Let’s get this garden started! Although it never really stopped, it has been chugging away all year long. My garden has been producing a variety of joyful greens all winter (beet greens, rhubarb chard, kales and cabbages), then beautiful bright yellow flowers from the greens in Spring. Spring woke my lemon balm, which burst into action and is now an irrepressible force, contained for a while in its terracotta pot but now like a shrub dotted with small white flowers demanding a new larger home.

chicory plant

My chicory plant, almost 3m tall!

Edible chicory flowers

Edible chicory flowers

A tumble of edible chicory flowers

A tumble of edible chicory flowers

The lemon verbena woke too, then the strawberries. My chicory burst out of its own accord after I sowed it last year, and is now almost 3 metres tall, speckled with beautiful bright purple-blue edible flowers. The borage followed sleepily, and then I realised that it had invaded several pots around. I was expecting this, and that was ok, but the borage also killed all the strawberry plants in my gorgeous little terracotta strawberry planter, all that grows out of there is borage now. Who knew that a plant that produced such tiny delicate flowers could be such a gnarly beast?! The cuckoo of the garden, along with horseradish, which I have contained in a planter too. I have had my horseradish for 4 years and it comes back faithfully every spring. Huge proud leaves lush and clustered, cloistered too to temper its invasive habits. Dotted amongst all of these a gooseberry bush and some elephant garlic. I have lots of chives too. 

Summer is here now, and I have lots of new plants growing enthusiastically. My garden is small but it is full. 3 raised beds and many containers. The window sills are full and my greens grow in the shade under the tree at the end of the garden. I have pots of beans of many types, some peas too. There are 25 tomato plants (16 vines of different heritage varieties, 3 bush tomatoes, 4 tumbling toms (that refuse to tumble) and 4 dwarf plum tomato plants reminiscent of something that a hobbit might grow with their deep lush curled green leaves. Many courgette plants, yellow and green and within those ranks several varieties. They say that new gardeners always grow too many, but what is too many courgettes and how is that a problem? I planted many this year too. Strawberries, large and small tight wild ones. The wild strawberries taste by far the best, I will grow more next year.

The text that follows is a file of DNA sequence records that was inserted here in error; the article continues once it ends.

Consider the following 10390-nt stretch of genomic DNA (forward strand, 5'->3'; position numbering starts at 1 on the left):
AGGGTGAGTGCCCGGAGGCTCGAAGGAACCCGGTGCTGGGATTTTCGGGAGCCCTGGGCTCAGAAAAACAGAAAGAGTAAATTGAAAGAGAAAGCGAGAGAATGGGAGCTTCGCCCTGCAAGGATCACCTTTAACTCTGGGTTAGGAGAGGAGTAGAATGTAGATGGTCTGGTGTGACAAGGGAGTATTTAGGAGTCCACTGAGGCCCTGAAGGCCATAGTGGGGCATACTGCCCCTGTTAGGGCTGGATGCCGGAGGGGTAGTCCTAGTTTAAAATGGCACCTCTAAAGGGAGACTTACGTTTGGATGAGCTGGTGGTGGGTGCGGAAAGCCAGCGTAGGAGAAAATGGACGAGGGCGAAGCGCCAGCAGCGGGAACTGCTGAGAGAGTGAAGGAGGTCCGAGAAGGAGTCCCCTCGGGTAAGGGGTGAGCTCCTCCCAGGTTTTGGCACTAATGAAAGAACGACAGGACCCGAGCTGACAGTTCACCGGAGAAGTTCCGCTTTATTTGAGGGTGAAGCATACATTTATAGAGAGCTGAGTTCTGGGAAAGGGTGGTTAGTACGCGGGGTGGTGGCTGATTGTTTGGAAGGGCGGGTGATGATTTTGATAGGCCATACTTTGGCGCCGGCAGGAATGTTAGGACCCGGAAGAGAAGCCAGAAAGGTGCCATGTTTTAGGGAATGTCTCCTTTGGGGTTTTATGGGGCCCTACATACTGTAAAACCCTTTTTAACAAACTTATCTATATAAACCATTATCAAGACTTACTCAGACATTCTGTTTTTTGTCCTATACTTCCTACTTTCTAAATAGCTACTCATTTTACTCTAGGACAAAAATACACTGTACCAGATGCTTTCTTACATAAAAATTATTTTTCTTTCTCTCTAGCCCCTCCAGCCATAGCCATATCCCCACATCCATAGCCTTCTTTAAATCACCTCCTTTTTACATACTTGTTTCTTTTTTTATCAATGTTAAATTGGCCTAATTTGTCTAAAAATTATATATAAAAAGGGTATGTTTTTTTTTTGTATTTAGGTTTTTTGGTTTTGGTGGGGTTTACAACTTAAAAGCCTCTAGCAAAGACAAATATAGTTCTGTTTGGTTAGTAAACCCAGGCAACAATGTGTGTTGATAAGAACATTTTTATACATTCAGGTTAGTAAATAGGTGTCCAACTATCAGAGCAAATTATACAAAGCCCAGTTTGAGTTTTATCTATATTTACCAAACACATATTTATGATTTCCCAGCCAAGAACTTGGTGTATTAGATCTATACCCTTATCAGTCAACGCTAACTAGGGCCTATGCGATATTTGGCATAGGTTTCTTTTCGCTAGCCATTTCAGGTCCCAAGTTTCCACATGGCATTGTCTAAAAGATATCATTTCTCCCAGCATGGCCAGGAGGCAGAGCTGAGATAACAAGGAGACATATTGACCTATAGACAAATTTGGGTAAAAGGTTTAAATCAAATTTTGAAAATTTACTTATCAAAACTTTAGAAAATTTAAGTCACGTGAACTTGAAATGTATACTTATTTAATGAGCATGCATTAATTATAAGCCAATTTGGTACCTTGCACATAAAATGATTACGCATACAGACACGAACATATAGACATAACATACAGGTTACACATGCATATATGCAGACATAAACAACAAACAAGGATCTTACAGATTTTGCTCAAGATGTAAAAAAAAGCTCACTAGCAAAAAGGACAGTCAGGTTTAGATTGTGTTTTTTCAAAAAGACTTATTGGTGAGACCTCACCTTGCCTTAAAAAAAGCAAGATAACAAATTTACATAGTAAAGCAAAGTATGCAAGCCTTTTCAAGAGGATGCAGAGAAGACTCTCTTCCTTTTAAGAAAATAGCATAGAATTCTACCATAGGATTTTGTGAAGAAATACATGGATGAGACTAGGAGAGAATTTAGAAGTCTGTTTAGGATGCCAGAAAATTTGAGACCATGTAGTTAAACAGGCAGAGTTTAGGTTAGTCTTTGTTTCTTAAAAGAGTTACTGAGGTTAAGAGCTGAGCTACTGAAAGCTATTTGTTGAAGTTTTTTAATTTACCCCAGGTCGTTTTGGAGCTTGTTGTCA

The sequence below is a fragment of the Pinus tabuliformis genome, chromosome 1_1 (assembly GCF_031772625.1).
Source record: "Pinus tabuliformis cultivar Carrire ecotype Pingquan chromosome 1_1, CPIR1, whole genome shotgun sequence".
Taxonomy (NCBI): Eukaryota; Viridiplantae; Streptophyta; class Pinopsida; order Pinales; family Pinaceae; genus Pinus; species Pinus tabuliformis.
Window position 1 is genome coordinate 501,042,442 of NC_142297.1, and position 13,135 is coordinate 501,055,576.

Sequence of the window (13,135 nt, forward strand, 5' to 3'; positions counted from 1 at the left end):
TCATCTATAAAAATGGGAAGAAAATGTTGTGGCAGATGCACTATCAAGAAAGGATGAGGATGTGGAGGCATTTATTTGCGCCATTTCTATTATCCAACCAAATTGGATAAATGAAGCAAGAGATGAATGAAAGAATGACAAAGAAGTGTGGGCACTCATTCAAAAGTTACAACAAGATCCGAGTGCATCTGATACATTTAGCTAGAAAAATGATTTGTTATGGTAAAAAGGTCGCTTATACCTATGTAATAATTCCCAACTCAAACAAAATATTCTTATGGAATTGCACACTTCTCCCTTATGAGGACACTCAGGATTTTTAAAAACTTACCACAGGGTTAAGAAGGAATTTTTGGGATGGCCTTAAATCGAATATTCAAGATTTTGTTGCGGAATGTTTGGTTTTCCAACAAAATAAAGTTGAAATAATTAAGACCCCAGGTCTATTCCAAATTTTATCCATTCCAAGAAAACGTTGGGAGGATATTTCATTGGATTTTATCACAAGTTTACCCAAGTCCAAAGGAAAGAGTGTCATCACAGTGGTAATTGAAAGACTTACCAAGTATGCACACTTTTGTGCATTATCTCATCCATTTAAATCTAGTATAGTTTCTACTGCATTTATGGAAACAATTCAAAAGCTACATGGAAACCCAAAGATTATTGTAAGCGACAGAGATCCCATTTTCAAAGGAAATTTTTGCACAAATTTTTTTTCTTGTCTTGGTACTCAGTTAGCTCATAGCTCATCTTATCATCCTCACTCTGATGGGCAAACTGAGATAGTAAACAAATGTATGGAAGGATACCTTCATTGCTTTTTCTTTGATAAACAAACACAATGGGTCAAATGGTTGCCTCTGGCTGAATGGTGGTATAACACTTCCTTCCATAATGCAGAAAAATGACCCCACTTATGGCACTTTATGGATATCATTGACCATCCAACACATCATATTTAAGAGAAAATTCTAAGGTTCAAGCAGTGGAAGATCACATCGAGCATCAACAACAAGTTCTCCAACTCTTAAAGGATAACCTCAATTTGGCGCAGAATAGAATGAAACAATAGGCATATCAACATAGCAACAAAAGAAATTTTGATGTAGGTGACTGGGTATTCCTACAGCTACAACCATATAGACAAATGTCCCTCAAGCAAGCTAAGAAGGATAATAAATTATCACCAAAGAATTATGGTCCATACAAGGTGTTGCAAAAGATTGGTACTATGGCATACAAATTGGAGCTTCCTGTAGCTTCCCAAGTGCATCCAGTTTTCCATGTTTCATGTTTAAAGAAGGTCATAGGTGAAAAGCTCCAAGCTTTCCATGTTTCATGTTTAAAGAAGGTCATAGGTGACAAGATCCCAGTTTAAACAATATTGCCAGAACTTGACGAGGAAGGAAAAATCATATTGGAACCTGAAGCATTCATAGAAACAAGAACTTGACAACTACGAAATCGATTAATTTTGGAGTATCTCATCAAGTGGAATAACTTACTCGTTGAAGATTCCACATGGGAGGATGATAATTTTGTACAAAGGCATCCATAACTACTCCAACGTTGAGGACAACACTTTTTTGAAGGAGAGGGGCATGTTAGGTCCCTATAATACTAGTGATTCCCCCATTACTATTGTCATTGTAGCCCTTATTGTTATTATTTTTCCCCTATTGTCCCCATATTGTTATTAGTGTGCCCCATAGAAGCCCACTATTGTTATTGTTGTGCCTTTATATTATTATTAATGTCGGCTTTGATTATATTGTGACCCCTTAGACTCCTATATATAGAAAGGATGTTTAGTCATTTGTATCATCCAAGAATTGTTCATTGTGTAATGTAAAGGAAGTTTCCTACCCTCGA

I have planted lots of chillies again. Some in a little raised yellow table, others in their own pots. Again they number over 25 plants. I love chillies, for flavour and heat, although I am not a macho chilli eater and you won’t find anything hotter than a habanero in my plot. Near the chillies I have a tomatillo raised bed with 5 plants which will bear purple and green fruit. Finally, I have a small bay tree. Cucumbers are already producing and attaching themselves with tendrils to anything they see, including my carrot flower. I left a purple carrot in the ground just to see. It is proud and wonderful. Sweet yellow peppers, aubergines with purple flowers, and lots more. Herbs, there are those too. Rosemary, chives, garlic chives, several basils (my favourites are lemon basil and purple shiraz basil), a few different sages sporting different bright flowers and many edible flowers from bright nasturtiums with peppery leaves to heartsease. 

As with last year I will share progress and learnings, and lots of recipes. I do already on snapchat most days, and now I have set up an instagram account dedicated to my garden larder, @gardenlarder. Come on over, I will share snippets every day and I will share cooking ideas and recipes too. I anxiously await a glut! 

If you are keen to start, and I highly recommend you do, take a look at my instructional posts and some recipes from last year. 

Planting a Kitchen Garden: How To & What to Plant

How to Plant Your Own Easy Edible Flower Garden

Growing Courgettes & Courgette Flower Egg Menemen

Kitchen Garden: Aubergines & BBQ Nasu Dengaku Recipe

 

Comments

comments

Say hi!

Niamh

Cooking and travelling, and sharing it all with you.
Say hi!
FacebookTwitterPinterestGoogle +Stumbleupon